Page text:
More than seventeen years ago, Azim Khamisa got a call that every parent would dread getting.

His son Tariq, a 20-year-old student at San Diego State University, had been shot and killed.

Tariq was killed by Tony Hicks, a 14-year-old gang wannabe as part of a gang initiation. Tariq, then working as a weekend pizza delivery driver, had been lured to a wrong address, was shot and drowned in his own blood.

Khamisa, an international investment banker, said that his son’s murder turned his life upside down. He went through the stages of mourning, rage, despair, and even suicidal thoughts. But eventually, he decided to turn a negative into a positive and become a peace activist.

Now Khamisa travels the country teaching lessons on nonviolence and forgiveness, quite a turnaround from where he was after his son’s death. He has been hailed by dignitaries such as the

Dalai Llama and Thich Nhat Hanh, the well-known Vietnamese Buddhist monk and peace activist. And the awards he has received have been numerous.

“At one point I was suicidal,” he said. But Khamisa decided that he didn’t want to dwell on anger and despair and decided to focus on the issue of violence, which had radically reshaped his life.
“I felt that if violence is a learned behavior, then nonviolence is also a learned behavior,” Khamisa said.

Khamisa founded the Tariq Khamisa Foundation, an organization that teaches young people the principles of nonviolence. Its mission is “to break the cycle of youth violence by saving lives, empowering kids and teaching peace.” Khamisa started the foundation with $8,000 of his own money, and it currently employs more than 40 full-time employees and has 13 board members.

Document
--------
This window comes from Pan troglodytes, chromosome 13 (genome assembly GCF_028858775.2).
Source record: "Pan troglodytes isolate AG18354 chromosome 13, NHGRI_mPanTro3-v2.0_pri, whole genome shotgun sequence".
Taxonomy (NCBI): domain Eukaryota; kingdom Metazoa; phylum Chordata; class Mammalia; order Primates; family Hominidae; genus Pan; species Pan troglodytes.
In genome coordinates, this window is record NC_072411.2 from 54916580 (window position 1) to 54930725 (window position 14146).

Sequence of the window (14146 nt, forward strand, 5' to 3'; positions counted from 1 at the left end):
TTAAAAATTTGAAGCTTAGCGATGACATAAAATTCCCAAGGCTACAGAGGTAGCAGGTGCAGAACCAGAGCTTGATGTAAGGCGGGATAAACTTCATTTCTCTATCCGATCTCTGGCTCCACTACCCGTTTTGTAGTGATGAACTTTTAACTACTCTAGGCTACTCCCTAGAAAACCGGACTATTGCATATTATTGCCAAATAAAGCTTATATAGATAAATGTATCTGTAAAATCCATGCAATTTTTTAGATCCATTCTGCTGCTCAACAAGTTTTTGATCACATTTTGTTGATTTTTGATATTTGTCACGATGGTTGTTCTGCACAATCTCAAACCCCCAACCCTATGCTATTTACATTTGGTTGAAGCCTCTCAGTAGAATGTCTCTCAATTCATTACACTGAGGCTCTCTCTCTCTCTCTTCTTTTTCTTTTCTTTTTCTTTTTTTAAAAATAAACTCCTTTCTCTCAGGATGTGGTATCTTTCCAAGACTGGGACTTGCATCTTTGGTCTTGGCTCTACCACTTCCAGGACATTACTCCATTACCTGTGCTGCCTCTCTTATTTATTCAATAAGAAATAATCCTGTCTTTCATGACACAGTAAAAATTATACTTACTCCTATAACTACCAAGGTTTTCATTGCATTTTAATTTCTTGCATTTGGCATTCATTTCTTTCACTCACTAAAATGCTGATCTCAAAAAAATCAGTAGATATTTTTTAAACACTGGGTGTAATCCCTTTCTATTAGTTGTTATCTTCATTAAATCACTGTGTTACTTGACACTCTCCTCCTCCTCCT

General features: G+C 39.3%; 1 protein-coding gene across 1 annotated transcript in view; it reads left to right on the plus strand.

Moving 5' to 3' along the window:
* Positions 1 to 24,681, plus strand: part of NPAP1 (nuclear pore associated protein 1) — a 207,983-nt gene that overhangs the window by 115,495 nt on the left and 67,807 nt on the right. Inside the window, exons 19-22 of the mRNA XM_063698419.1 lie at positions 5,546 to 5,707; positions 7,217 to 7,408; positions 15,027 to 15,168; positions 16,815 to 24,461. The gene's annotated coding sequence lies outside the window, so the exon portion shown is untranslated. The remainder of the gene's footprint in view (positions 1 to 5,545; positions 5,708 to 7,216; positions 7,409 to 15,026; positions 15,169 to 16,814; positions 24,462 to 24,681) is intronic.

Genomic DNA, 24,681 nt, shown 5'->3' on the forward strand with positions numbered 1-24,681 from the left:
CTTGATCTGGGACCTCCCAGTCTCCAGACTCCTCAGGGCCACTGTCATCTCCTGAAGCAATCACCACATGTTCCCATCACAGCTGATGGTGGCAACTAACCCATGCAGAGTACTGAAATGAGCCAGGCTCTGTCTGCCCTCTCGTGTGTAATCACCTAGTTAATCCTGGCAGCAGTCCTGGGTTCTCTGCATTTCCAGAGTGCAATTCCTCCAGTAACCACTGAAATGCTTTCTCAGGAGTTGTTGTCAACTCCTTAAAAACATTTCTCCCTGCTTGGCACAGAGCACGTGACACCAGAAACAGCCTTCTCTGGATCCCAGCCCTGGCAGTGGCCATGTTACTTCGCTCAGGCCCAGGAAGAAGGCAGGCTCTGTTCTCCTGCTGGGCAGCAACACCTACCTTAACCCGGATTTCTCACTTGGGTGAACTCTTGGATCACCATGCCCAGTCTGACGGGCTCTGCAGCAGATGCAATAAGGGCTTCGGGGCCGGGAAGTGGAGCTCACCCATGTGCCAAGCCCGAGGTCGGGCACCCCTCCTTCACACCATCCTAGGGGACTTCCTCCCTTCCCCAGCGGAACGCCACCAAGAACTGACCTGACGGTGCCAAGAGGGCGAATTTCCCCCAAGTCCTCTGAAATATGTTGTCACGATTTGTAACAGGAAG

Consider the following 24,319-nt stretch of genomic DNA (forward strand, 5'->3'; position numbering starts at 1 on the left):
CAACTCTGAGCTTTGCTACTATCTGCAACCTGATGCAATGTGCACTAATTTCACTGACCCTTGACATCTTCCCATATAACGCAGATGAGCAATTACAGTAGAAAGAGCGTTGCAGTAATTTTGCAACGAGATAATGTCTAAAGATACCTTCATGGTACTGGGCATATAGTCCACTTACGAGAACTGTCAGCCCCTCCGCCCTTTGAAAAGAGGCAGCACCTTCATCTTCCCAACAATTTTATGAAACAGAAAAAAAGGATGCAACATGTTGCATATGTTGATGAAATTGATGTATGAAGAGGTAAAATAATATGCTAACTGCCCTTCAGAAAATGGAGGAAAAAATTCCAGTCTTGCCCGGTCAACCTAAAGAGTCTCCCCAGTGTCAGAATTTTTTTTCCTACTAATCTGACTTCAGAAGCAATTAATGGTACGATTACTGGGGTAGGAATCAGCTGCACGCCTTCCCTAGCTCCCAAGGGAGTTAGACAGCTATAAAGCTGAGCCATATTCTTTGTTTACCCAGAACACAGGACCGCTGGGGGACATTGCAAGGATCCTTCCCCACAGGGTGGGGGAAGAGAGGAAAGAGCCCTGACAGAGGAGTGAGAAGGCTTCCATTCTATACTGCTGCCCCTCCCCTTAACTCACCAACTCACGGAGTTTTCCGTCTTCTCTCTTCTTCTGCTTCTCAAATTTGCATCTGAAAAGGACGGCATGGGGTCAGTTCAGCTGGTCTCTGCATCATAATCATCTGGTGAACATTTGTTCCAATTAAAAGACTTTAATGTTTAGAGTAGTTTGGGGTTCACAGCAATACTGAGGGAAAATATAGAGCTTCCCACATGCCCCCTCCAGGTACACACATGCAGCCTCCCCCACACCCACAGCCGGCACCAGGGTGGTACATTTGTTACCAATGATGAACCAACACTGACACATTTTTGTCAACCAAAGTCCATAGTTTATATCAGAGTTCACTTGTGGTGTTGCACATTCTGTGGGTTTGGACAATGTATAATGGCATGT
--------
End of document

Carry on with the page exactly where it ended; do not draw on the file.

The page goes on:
The foundation’s programs have a winning record. According to Khamisa, schools that have used their programs have seen a 66 percent reduction in violence and suspensions.

Through the foundation and his public speaking, Khamisa has made it his mission to spread peace and reduce violence. He realizes that most public schools are so busy teaching students the fundamentals that they do not have time to teach classes on peace, and that is where the Tariq Khamisa Foundation comes in.

Khamisa has also done something that is quite amazing. He not only forgave, Hicks, but he also developed a relationship with Hicks’ grandfather and guardian, Ples Felix. The two became founders of the Tariq Khamisa Foundation, and they now appear on the lecture circuit talking about nonviolence.

Khamisa told CBS’ Julie Chen in 2009 that he met his son’s killer in prison five years after the tragedy. “It took many hours of meditation because you don’t know how you’re going to react when you come eyeball to eyeball with yours child’s killer. I remember looking into his eyes for a very long time trying to find the murderer in him, but I didn’t see a murderer in him. I looked in his eyes and saw another soul, much like me and much like you.”

Hicks received 25 years to life without parole for his crime. According to Khamisa, Hicks has now turned his life around in jail. “He is no longer about gang-banging,” Khamisa said. In fact, Khamisa said he has become a father figure to Hicks. “He didn’t have a father. He was born to a 15-year-old, and I’ve kinda taken the father role to him,” said Khamisa.

Hicks passed his GED and is currently working on a college degree. “I told him I forgave him, and he has a job at the foundation (when he gets out.),” Khamisa said.

Khamisa said that his journey from rage to forgiveness and peace activism has not been easy. He said he fell back on his faith for support. Khamisa is a Sufi Muslim, a sect that focuses on mysticism and also practices meditation.

“It (forgiveness) takes a lot of courage, but it’s doable,” Khamisa said. Khamisa has written several books about his journey, including “From Murder to Forgiveness: A Father’s Journey” and “The Secrets of a Bulletproof Spirit” (written with Jillian Quinn), which are available at Barnes & Noble and

Khamisa’s website is